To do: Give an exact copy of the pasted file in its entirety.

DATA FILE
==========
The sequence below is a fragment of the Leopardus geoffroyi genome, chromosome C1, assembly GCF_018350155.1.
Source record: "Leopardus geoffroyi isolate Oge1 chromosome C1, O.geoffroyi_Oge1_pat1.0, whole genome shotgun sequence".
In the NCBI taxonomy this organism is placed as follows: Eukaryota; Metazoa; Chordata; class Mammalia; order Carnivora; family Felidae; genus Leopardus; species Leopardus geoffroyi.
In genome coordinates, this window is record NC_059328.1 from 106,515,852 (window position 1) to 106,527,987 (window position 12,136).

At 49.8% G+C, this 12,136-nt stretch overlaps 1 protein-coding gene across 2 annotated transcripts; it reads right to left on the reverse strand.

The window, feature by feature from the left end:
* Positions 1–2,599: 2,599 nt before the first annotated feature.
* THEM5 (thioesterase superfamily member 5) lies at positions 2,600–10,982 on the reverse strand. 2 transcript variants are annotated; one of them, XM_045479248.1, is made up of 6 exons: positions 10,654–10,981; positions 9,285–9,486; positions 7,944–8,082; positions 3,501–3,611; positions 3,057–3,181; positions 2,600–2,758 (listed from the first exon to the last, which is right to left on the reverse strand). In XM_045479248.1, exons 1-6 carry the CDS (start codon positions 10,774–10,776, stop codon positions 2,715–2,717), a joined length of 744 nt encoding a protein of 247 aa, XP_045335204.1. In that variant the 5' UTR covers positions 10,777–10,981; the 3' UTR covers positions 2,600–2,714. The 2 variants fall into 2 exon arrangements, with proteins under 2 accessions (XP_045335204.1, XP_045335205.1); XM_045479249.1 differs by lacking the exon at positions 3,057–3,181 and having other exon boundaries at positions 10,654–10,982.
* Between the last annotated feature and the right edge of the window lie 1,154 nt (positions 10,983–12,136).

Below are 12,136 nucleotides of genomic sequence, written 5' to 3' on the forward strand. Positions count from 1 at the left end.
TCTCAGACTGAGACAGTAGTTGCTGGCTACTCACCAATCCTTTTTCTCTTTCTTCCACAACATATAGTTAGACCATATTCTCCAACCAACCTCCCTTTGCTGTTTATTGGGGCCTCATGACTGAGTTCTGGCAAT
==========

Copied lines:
The sequence below is a fragment of the Leopardus geoffroyi genome, chromosome C1, assembly GCF_018350155.1.
Source record: "Leopardus geoffroyi isolate Oge1 chromosome C1, O.geoffroyi_Oge1_pat1.0, whole genome shotgun sequence".
In the NCBI taxonomy this organism is placed as follows: Eukaryota; Metazoa; Chordata; class Mammalia; order Carnivora; family Felidae; genus Leopardus; species Leopardus geoffroyi.
In genome coordinates, this window is record NC_059328.1 from 106,515,852 (window position 1) to 106,527,987 (window position 12,136).

At 49.8% G+C, this 12,136-nt stretch overlaps 1 protein-coding gene across 2 annotated transcripts; it reads right to left on the reverse strand.

The window, feature by feature from the left end:
* Positions 1–2,599: 2,599 nt before the first annotated feature.
* THEM5 (thioesterase superfamily member 5) lies at positions 2,600–10,982 on the reverse strand. 2 transcript variants are annotated; one of them, XM_045479248.1, is made up of 6 exons: positions 10,654–10,981; positions 9,285–9,486; positions 7,944–8,082; positions 3,501–3,611; positions 3,057–3,181; positions 2,600–2,758 (listed from the first exon to the last, which is right to left on the reverse strand). In XM_045479248.1, exons 1-6 carry the CDS (start codon positions 10,774–10,776, stop codon positions 2,715–2,717), a joined length of 744 nt encoding a protein of 247 aa, XP_045335204.1. In that variant the 5' UTR covers positions 10,777–10,981; the 3' UTR covers positions 2,600–2,714. The 2 variants fall into 2 exon arrangements, with proteins under 2 accessions (XP_045335204.1, XP_045335205.1); XM_045479249.1 differs by lacking the exon at positions 3,057–3,181 and having other exon boundaries at positions 10,654–10,982.
* Between the last annotated feature and the right edge of the window lie 1,154 nt (positions 10,983–12,136).

Below are 12,136 nucleotides of genomic sequence, written 5' to 3' on the forward strand. Positions count from 1 at the left end.
TCTCAGACTGAGACAGTAGTTGCTGGCTACTCACCAATCCTTTTTCTCTTTCTTCCACAACATATAGTTAGACCATATTCTCCAACCAACCTCCCTTTGCTGTTTATTGGGGCCTCATGACTGAGTTCTGGCAAT